Retail in Asia


Adidas revenues dip 1 percent in the first quarter of the year

Sportswear giant Adidas has reported its first quarter results for 2023, announcing a 1 percent decline in revenues from EUR5.3 billion (USD5.85 billion) to EUR5.27 billion (USD5.81 billion).

SEE ALSO: Adidas Greater China sales take massive hit

Adidas, which discontinued its Yeezy business in an effort to distance itself from Kanye West, said the move weighed on its revenues during the quarter, representing a drag of around EUR400 million (USD441 million) mainly across the North America, Greater China and EMEA regions.

The company also looked to reduce high inventory levels in North America and Greater China.

Footwear revenues, however, grew 1 percent during the quarter, a reflection of the brand’s increased momentum in performance categories football, running, outdoor and tennis. Driven by growth in football, accessories grew 8 percent.

Despite mainstream popularity for athleisure styles, in particular the demand for Adidas’ Samba, Gazelle, and Campus franchises, lifestyle revenues were down during the quarter.

The launch of product innovations such as the jerseys for the FIFA Women’s World Cup 2023 and the new iteration of the iconic Predator football boot boosted performance categories’ growth at a double-digit rate.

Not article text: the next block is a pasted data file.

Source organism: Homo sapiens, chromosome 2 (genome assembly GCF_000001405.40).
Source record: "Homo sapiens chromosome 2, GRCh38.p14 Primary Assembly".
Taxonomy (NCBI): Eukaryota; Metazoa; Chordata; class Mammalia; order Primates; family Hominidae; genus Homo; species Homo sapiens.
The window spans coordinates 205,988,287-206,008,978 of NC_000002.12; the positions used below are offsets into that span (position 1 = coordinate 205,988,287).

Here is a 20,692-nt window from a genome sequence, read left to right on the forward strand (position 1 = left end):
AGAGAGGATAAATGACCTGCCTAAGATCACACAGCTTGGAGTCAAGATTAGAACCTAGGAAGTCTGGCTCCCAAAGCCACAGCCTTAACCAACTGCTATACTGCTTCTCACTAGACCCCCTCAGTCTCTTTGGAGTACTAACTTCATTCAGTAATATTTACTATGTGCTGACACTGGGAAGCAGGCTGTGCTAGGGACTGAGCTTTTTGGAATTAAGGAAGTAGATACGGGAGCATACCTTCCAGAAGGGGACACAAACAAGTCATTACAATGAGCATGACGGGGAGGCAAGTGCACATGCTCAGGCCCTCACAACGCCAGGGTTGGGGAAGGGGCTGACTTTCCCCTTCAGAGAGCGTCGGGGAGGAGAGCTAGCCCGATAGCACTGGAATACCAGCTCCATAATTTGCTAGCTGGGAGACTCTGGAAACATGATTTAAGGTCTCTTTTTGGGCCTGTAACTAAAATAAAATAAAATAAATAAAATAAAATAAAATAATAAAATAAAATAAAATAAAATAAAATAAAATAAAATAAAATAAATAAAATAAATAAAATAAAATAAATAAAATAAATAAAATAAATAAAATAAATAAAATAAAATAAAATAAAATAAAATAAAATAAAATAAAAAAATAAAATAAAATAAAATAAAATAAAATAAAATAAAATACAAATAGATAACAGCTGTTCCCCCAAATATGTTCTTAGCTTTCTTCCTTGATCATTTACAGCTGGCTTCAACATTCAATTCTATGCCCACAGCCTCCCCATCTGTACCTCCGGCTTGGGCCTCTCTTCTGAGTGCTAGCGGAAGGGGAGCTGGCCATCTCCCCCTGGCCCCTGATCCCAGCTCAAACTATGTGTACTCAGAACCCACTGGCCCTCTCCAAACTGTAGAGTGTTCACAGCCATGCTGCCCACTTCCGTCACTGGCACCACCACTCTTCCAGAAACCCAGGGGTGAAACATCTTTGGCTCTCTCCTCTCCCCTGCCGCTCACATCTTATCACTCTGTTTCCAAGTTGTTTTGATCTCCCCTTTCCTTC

Wholesale revenues grew 3 percent in EMEA, Asia Pacific and Latin America, despite a 7 percent decline in its direct-to-consumer revenues as e-commerce declined 23 percent. Majority of the company’s Yeezy products were sold through its own online channel.

Physical retail looks to make a comeback with Adidas’ own retail stores increasing sales by 11 percent in the first quarter.

“Q1 ended a little better than we had expected with flattish sales and a small operating profit of EUR60 million (USD66 million),” said Adidas chief executive officer Bjørn Gulden. “Sales growth excluding Yeezy was 9 percent. [We also saw] great double-digit growth in Latin America and Asia-Pacific, and slight growth in EMEA despite Russia were in line with our plan. Total revenues in Greater China were still down 9 percent, but we achieved double-digit sell-out growth.”

“We are very happy to see our Performance categories continue to develop well and grow strongly. The decline in lifestyle and the loss of Yeezy are of course hurting us. But also here we see some positive developments: The Terrace segment is doing very well in all markets and we have started to scale up volumes for our Samba, Gazelle and Campus franchises.”

Gulden also remarked on Adidas’ recent partnership launches with Bad Bunny, Ronnie Fieg/Kith, and Gucci, which he said “performed great.”

“We just need some time. 2023 will be a bumpy year with disappointing numbers, where maximising our short-term financial results is not our goal. It is a transition year to build a strong base for a better 2024 and a good 2025 and beyond,” he said.